BY: CLAIRE KIM
Being in a hospital, patients are often subjected to rough experiences. From the fear of one’s illness to the rude behavior of the employees, patients often leave the hospital feeling reassured about their health yet disappointed by the physicians that aided them throughout the process. Nurses, more particularly doctors, are known to be somewhat careless in their actions and attitudes because they claim to be “busy”. However, such excuses do not apply to any situation when one’s job is to help the vulnerable get better not the other way around.
Though known through the media, many hospitals have failed to understand why their service ratings are so low in comparison to the numerical data gathered by the hospitals themselves. Employees have not received the correct training for their attitudes as ignoring patient’s calls and showing a pissed off face has become a regular sight in many.
Stubborn to believe this, secret shoppers have taken it upon themselves to host an investigation in which they pretended to be “sick patients” to see what the so-called “hell-like ” experience was. Based on their observations, they could confirm that a fair number of employees were doing their jobs correctly but not in the most friendly manner. Coming late to their check-ups, ignoring their patient’s concerns, and losing attention to details are all major setbacks health employees have shown from the secret shopper’s perspective. This must be changed.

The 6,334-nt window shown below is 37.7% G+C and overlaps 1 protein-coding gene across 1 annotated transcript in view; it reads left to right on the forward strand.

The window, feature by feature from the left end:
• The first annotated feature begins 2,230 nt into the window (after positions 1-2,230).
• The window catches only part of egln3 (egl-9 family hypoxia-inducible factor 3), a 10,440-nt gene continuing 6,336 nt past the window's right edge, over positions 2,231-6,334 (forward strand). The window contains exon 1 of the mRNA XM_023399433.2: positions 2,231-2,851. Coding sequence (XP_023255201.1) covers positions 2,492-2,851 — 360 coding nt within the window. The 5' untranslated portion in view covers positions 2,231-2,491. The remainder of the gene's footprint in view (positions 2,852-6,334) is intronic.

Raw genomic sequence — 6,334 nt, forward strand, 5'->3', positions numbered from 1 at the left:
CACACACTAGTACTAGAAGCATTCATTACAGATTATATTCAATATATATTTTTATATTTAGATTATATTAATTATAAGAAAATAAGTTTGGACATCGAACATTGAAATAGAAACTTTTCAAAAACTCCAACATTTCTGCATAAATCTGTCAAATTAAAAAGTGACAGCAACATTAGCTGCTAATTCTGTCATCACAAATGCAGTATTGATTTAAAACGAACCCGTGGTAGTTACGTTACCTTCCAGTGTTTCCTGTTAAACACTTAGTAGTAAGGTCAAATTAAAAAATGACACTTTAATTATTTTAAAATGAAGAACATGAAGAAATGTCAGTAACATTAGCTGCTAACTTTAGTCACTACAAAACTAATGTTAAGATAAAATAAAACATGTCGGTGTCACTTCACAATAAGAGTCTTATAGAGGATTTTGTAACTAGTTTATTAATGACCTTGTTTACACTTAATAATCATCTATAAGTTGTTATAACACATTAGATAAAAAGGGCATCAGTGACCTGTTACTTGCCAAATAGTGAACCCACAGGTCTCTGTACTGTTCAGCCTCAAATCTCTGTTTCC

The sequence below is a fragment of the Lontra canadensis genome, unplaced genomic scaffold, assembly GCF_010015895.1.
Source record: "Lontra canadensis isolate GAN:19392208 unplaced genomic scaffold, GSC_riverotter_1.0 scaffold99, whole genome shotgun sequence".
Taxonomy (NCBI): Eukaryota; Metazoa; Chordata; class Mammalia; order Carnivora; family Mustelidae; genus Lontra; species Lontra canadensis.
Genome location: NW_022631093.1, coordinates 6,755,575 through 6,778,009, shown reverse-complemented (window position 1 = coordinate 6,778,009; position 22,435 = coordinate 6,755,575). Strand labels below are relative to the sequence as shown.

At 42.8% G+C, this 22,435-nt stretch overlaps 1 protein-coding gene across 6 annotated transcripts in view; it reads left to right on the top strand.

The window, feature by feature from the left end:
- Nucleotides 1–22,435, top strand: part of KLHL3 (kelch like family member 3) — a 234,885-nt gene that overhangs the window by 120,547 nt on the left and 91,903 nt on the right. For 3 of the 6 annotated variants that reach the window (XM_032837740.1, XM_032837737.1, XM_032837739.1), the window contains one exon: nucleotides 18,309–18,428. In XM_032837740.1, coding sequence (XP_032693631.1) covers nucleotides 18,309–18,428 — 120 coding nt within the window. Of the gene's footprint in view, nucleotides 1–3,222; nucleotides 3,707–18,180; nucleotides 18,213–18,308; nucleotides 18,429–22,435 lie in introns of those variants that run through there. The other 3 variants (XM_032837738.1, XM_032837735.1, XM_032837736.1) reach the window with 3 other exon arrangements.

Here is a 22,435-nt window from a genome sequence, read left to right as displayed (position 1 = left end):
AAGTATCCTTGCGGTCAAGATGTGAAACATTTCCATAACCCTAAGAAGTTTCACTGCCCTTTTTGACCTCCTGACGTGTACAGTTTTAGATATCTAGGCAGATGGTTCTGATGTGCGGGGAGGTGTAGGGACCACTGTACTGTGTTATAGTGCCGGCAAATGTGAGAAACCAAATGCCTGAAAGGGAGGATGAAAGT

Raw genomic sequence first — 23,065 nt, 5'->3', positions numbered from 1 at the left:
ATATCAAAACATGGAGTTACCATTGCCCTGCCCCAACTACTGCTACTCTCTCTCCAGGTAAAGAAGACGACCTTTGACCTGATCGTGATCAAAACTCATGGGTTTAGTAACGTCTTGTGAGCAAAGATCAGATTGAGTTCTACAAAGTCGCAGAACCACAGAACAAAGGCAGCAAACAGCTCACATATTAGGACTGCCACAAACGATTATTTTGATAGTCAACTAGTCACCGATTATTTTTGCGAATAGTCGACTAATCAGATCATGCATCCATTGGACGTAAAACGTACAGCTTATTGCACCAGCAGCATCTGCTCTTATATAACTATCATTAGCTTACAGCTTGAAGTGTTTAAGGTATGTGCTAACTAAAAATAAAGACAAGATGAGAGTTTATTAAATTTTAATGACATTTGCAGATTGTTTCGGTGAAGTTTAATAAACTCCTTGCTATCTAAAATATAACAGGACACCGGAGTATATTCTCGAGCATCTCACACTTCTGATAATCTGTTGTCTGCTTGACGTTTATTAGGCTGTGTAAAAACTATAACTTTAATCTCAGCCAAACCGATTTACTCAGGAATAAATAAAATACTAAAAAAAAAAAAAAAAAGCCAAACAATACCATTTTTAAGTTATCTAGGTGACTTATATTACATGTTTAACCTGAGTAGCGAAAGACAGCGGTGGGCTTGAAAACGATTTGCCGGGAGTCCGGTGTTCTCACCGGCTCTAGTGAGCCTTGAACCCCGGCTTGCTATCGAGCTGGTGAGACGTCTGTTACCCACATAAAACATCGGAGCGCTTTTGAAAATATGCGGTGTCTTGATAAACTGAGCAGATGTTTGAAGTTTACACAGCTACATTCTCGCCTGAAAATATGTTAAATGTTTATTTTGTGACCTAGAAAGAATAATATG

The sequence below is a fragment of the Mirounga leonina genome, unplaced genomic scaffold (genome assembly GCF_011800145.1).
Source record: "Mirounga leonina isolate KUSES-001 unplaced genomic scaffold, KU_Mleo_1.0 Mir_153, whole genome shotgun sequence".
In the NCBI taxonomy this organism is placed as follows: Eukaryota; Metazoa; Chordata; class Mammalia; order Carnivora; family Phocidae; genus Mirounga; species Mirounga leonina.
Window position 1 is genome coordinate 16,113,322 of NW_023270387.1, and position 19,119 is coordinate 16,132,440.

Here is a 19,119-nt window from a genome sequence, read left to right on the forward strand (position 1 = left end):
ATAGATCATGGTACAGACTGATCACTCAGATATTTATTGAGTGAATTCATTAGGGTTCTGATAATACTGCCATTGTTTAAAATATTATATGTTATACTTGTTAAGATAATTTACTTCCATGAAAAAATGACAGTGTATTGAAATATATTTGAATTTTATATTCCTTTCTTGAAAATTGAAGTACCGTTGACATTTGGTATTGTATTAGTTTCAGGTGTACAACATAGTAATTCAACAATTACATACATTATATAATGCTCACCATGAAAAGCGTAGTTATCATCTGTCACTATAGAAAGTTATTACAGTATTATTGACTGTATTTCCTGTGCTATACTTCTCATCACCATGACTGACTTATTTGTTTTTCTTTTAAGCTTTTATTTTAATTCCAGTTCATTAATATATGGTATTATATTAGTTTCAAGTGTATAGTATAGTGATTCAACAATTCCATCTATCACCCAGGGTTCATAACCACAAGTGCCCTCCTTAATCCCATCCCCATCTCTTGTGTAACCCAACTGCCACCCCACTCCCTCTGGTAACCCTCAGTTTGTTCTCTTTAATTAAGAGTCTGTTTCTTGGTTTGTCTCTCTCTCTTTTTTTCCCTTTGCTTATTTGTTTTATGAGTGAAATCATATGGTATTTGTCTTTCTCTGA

Patients are paying hundreds of thousands of dollars each day to get the bare minimum at a hospital: treatment. To finish this successfully, health employees, including high-ego doctors, need to step back and give patients the respect that they deserve when they are hospitalized. A “Sorry” isn’t enough. Actions and facial expressions must be changed.